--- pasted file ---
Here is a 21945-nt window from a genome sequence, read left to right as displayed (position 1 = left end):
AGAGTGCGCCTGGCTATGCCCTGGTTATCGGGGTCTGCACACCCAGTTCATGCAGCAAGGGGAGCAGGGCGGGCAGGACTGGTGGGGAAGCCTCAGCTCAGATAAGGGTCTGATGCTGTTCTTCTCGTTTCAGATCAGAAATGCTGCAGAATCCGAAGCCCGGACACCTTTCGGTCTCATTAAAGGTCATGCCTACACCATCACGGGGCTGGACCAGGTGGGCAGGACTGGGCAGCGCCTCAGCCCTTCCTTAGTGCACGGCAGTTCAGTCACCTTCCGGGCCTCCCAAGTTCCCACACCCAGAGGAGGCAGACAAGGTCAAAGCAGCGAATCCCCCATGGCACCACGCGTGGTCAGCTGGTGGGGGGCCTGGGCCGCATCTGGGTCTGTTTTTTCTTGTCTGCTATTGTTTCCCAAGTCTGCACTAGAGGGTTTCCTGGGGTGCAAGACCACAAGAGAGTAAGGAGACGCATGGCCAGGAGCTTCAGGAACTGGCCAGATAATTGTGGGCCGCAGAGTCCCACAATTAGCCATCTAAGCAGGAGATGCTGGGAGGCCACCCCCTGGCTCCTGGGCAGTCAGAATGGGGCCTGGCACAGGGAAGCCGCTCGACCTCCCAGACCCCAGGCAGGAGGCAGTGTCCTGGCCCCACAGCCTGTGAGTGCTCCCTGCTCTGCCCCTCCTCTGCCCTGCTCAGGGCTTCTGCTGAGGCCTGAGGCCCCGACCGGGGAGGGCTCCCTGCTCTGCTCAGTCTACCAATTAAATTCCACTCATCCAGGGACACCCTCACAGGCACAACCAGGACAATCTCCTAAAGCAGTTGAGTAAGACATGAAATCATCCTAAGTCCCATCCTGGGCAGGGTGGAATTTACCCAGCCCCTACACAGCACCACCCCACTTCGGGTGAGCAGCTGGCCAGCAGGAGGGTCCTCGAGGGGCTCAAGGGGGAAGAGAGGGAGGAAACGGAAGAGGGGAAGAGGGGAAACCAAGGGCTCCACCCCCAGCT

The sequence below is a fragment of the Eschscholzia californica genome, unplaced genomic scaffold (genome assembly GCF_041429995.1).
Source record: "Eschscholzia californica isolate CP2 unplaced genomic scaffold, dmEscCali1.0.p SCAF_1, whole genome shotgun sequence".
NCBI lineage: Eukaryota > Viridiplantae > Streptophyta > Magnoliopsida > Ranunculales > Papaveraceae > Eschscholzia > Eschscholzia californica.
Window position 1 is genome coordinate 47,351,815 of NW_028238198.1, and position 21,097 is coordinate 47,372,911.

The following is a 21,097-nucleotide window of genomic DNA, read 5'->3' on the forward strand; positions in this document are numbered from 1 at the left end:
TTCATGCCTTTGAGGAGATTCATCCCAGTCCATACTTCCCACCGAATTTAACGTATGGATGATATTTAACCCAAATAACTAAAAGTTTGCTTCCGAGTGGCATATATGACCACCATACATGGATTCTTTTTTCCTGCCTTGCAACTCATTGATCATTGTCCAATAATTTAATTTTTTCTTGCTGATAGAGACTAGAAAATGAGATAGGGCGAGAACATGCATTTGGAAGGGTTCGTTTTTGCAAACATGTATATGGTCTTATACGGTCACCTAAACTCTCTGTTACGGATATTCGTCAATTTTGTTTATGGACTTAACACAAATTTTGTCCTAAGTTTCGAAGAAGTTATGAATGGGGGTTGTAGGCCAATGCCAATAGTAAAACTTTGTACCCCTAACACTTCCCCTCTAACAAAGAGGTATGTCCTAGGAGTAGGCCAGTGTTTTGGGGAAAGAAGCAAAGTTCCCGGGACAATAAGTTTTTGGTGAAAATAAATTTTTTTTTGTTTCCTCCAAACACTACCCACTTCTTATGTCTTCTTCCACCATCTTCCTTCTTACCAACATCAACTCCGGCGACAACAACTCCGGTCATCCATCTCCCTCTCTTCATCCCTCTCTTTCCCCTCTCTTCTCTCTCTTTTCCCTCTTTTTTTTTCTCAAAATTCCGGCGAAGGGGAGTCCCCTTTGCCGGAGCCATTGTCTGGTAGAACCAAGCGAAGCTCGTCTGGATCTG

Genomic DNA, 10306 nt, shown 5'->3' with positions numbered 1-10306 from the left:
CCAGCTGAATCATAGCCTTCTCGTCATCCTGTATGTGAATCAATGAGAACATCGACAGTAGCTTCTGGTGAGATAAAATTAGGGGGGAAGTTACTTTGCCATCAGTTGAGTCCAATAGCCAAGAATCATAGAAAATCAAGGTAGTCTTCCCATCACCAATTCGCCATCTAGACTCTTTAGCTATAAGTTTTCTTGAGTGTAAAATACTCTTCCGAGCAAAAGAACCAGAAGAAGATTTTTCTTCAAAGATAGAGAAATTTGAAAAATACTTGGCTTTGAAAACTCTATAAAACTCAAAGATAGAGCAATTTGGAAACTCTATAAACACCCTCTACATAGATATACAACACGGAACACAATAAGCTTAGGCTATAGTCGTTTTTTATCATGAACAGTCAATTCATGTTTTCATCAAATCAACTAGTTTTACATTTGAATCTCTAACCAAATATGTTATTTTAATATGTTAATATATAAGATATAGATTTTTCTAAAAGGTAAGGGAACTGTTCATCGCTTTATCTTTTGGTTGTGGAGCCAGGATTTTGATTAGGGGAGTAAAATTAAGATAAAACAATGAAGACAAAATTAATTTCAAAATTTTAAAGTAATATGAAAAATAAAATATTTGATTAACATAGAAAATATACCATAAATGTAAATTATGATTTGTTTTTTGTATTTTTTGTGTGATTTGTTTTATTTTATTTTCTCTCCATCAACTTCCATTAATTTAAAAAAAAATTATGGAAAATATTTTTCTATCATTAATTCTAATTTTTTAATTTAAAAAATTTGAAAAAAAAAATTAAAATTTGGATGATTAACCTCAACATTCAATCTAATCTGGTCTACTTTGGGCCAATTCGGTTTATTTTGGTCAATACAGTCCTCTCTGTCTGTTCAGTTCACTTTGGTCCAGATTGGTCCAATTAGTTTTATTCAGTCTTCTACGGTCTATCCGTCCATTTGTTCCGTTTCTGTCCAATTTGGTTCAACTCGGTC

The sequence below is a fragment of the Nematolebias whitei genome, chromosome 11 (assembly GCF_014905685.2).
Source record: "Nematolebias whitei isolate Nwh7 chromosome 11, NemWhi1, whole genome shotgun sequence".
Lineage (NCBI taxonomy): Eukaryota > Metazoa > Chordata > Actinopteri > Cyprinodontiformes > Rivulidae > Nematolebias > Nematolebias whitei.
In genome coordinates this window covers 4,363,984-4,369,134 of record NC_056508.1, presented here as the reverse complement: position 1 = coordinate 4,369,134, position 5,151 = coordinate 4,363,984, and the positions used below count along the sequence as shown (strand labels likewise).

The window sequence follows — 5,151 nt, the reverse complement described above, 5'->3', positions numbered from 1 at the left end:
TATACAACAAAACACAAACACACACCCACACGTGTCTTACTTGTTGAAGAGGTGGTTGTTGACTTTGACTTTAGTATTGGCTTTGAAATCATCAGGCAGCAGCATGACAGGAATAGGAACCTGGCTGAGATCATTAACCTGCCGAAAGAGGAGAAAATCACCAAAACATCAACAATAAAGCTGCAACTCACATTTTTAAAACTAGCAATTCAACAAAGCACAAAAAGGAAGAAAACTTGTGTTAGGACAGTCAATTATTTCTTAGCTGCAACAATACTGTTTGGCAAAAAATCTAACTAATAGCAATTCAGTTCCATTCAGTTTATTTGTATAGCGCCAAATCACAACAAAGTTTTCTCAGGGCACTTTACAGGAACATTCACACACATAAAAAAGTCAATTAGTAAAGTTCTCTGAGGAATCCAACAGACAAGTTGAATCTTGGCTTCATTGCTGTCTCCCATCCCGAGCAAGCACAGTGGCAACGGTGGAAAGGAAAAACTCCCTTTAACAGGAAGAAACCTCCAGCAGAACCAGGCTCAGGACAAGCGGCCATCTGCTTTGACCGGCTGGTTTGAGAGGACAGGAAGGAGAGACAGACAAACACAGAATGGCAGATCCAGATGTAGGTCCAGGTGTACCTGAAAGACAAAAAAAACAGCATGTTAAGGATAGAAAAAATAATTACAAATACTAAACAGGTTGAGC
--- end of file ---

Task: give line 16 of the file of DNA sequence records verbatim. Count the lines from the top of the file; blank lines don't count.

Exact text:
TATACAACAAAACACAAACACACACCCACACGTGTCTTACTTGTTGAAGAGGTGGTTGTTGACTTTGACTTTAGTATTGGCTTTGAAATCATCAGGCAGCAGCATGACAGGAATAGGAACCTGGCTGAGATCATTAACCTGCCGAAAGAGGAGAAAATCACCAAAACATCAACAATAAAGCTGCAACTCACATTTTTAAAACTAGCAATTCAACAAAGCACAAAAAGGAAGAAAACTTGTGTTAGGACAGTCAATTATTTCTTAGCTGCAACAATACTGTTTGGCAAAAAATCTAACTAATAGCAATTCAGTTCCATTCAGTTTATTTGTATAGCGCCAAATCACAACAAAGTTTTCTCAGGGCACTTTACAGGAACATTCACACACATAAAAAAGTCAATTAGTAAAGTTCTCTGAGGAATCCAACAGACAAGTTGAATCTTGGCTTCATTGCTGTCTCCCATCCCGAGCAAGCACAGTGGCAACGGTGGAAAGGAAAAACTCCCTTTAACAGGAAGAAACCTCCAGCAGAACCAGGCTCAGGACAAGCGGCCATCTGCTTTGACCGGCTGGTTTGAGAGGACAGGAAGGAGAGACAGACAAACACAGAATGGCAGATCCAGATGTAGGTCCAGGTGTACCTGAAAGACAAAAAAAACAGCATGTTAAGGATAGAAAAAATAATTACAAATACTAAACAGGTTGAGC